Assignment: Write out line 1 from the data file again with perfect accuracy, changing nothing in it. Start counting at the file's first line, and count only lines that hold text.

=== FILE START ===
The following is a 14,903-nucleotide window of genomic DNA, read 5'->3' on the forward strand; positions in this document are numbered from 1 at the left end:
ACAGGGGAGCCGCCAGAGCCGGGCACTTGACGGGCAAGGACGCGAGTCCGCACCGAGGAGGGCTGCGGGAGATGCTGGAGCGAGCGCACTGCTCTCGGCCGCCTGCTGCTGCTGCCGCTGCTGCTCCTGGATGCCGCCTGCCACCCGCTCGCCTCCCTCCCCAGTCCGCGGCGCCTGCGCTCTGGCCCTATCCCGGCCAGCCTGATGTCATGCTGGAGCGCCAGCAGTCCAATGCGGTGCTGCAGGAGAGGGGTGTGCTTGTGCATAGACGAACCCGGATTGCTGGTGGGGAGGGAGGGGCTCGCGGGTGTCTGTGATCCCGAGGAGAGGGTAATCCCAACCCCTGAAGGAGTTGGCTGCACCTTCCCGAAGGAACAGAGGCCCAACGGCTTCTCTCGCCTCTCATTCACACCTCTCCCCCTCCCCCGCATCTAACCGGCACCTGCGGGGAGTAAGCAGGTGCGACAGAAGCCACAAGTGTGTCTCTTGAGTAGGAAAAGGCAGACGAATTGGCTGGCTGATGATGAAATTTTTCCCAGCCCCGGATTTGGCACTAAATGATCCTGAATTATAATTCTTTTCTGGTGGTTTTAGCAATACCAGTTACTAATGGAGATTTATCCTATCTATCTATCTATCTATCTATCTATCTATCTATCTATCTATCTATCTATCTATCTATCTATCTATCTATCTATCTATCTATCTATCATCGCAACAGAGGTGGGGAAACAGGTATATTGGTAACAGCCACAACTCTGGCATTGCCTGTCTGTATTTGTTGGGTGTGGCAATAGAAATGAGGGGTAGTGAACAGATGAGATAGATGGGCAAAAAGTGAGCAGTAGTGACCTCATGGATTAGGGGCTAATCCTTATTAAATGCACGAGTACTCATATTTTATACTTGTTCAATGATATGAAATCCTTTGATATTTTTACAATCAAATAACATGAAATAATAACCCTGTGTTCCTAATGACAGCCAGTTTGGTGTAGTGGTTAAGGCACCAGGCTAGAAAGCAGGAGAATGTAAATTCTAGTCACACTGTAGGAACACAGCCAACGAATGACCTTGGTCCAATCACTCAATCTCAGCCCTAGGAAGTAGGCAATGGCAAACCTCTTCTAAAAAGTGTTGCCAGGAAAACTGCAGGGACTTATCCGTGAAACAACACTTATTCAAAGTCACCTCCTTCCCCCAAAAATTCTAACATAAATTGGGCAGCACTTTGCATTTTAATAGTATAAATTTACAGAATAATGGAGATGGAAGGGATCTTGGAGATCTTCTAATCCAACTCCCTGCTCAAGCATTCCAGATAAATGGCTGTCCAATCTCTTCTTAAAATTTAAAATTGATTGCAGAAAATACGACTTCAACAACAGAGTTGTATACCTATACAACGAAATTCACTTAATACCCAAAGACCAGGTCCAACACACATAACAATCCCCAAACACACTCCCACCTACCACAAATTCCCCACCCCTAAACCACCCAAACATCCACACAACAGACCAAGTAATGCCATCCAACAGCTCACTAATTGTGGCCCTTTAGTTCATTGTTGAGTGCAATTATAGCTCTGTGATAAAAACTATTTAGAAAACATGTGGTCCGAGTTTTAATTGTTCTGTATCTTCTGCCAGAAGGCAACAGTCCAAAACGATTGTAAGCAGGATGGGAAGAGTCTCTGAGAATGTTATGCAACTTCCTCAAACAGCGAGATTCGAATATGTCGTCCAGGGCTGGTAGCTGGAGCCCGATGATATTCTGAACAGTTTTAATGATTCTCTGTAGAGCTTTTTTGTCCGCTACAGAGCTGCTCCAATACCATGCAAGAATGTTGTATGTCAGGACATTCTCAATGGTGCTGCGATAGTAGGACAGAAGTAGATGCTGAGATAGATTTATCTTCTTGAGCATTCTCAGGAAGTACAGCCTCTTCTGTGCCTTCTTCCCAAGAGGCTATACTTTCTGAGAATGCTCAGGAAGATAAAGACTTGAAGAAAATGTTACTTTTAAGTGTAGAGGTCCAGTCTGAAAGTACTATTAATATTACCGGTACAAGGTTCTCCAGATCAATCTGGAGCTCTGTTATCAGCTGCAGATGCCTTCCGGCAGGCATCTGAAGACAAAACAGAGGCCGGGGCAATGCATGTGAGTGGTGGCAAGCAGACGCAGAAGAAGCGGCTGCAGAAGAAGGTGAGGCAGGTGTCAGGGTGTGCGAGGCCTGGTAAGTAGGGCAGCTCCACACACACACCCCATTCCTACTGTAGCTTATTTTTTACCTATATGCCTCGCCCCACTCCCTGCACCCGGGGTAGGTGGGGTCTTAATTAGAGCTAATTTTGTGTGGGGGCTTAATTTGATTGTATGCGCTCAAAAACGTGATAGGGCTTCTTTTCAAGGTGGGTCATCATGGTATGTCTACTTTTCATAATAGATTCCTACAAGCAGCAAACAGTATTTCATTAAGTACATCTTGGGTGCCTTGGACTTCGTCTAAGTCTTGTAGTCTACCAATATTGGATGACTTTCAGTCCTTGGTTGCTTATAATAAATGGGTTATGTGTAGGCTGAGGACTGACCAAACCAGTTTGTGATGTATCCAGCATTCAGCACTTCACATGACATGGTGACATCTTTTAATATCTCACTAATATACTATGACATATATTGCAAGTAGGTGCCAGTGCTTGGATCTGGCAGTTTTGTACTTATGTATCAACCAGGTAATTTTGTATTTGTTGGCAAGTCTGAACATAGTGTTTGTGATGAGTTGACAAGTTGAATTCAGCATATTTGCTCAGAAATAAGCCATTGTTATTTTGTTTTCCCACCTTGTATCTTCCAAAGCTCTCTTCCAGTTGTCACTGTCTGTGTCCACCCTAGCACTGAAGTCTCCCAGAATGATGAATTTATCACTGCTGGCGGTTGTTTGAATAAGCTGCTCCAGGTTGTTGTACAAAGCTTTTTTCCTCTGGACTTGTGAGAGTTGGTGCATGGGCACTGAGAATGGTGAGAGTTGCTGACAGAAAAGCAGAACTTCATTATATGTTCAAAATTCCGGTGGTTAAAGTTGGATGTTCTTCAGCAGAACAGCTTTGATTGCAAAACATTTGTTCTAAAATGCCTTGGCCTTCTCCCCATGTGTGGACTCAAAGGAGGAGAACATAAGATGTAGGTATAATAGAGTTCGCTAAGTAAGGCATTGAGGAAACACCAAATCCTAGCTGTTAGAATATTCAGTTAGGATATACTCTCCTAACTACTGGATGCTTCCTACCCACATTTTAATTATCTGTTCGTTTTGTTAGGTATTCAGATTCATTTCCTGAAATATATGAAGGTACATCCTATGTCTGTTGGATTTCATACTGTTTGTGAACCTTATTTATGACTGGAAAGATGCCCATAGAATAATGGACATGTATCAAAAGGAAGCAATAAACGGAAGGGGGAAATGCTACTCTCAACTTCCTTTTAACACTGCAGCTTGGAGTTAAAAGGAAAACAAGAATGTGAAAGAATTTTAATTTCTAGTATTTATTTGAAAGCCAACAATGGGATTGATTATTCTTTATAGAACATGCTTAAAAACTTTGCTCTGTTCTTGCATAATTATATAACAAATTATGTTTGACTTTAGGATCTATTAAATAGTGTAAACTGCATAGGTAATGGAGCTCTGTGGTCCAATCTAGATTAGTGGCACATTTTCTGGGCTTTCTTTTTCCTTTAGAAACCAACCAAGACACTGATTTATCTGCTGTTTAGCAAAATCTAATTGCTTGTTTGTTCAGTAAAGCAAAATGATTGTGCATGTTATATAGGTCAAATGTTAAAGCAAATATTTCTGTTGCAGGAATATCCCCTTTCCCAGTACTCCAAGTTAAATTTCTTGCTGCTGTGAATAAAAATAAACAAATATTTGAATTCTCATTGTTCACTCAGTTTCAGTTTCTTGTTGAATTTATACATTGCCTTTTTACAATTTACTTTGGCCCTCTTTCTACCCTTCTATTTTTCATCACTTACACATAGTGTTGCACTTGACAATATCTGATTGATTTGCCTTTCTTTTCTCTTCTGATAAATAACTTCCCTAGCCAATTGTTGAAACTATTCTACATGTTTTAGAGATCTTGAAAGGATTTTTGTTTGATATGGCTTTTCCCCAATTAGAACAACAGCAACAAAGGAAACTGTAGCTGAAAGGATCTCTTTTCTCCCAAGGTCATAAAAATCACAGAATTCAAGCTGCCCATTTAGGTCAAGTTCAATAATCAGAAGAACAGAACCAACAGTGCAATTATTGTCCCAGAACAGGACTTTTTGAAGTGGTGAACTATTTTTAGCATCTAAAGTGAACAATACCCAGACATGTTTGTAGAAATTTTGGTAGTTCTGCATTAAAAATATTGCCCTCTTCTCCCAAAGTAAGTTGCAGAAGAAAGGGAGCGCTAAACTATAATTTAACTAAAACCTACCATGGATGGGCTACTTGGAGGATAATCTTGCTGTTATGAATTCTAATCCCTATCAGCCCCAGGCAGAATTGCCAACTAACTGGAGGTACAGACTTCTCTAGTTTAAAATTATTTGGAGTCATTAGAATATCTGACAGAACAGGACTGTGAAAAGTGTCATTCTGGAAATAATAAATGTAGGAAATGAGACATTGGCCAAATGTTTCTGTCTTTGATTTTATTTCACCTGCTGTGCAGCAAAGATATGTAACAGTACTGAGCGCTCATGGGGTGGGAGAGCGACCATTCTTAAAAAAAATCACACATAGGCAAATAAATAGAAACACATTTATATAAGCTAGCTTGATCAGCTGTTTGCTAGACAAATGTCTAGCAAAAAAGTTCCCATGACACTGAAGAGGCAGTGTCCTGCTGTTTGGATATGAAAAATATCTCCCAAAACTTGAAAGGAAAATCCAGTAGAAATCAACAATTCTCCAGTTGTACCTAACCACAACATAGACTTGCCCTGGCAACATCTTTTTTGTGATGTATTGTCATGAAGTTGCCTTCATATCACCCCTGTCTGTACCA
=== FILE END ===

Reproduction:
The following is a 14,903-nucleotide window of genomic DNA, read 5'->3' on the forward strand; positions in this document are numbered from 1 at the left end: